all who are led by the Spirit of God are children of God. For you did not receive a spirit of slavery to fall back into fear, but you received a spirit of adoption. When we cry, ‘Abba! Father!’ it is the very Spirit bearing witness with our spirit that we are Children of God, and if children, then heirs, heirs of God and joint heirs with Christ (Romans viii, 14-17a)
These rules act as guide to lifestyle and behaviour that in turn assist in attuning me to the course of the flow of the Spirit in life. Rather like a river that flows through the landscape of our lives. If the virtue of following an external rule is building those rules into your life and this very act in turn builds discipline that brings stillness and receptivity to the presence of God, then the building of the river banks is a sacred pursuit. On reflection the only form that the Spirit of Christ desires to dwell in and upon is the natural one that was created by God in the first place. The skin I am in and the land I walk on is the only home I have that God can dwell in naturally so I must become the vessel we journey together in.
What I am enjoying about the exploration of the Rule of Columba, is it takes place in the land from which it was born. In this world of homogenous global culture, of which Britain, as a historical empire and an eminent financial and military power has helped to shape, I am rediscovering the indigenous Spirit of the Creator in the beauty of this land that is being liberated into a new and emerging story. I know it to be a story that began with the ‘believing diaspora’ who fled the Roman Caesar’s persecution of the ‘followers of the way’ as they landed on these shores seeking safety. A story that blended and filled out the native culture that in the words of the Welsh bard Taliessin ‘we always new Christ as Creator, but never knew his name’.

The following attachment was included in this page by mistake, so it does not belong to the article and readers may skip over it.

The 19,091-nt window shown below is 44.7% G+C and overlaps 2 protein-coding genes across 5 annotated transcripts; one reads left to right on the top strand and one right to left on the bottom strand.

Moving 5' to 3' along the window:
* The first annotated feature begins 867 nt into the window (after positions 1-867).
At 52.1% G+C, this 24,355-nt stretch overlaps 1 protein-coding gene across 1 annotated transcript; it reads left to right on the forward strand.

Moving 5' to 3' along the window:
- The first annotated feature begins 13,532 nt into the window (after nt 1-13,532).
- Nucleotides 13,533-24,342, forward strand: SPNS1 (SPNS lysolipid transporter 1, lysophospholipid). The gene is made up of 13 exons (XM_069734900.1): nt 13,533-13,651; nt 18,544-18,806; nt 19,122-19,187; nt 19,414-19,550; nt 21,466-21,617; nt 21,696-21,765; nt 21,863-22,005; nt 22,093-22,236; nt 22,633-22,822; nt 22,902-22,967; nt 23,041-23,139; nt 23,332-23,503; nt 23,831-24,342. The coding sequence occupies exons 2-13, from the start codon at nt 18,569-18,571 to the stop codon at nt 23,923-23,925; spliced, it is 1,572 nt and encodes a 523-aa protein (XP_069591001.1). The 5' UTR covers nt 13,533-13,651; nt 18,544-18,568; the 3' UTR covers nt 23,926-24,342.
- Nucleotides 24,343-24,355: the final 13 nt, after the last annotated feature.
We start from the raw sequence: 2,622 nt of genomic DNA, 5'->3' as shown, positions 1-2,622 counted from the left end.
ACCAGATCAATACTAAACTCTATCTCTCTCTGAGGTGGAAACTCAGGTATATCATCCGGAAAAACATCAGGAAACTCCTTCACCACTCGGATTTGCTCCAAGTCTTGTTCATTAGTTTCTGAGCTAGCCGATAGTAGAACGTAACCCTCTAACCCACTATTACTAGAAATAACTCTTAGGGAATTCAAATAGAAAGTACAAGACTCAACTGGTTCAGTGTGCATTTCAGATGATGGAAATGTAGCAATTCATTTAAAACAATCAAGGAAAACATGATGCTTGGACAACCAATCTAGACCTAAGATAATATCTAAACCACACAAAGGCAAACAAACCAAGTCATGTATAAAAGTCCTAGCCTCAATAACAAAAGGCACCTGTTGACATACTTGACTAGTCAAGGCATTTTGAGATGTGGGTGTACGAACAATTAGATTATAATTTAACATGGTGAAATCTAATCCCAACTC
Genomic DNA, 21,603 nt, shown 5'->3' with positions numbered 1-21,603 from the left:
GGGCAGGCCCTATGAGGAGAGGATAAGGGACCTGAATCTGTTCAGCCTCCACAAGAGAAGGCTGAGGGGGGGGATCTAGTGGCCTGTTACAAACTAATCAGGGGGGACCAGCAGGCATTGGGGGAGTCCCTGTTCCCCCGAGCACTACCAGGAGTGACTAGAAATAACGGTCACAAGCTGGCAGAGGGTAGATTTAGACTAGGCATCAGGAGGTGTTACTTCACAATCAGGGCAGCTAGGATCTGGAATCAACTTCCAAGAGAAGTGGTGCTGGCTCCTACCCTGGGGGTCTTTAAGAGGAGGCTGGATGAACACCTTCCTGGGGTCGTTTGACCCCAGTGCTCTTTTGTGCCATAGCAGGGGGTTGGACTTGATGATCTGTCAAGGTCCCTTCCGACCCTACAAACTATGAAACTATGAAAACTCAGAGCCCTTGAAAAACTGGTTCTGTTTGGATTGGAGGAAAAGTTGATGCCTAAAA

It will again be a story that in the pagan barbarianism of unfettered materialism that is now the dominant culture, can find its voice, a discipline and a power to connect the Christ of all creation ‘to all who would receive him‘ (John i, v12).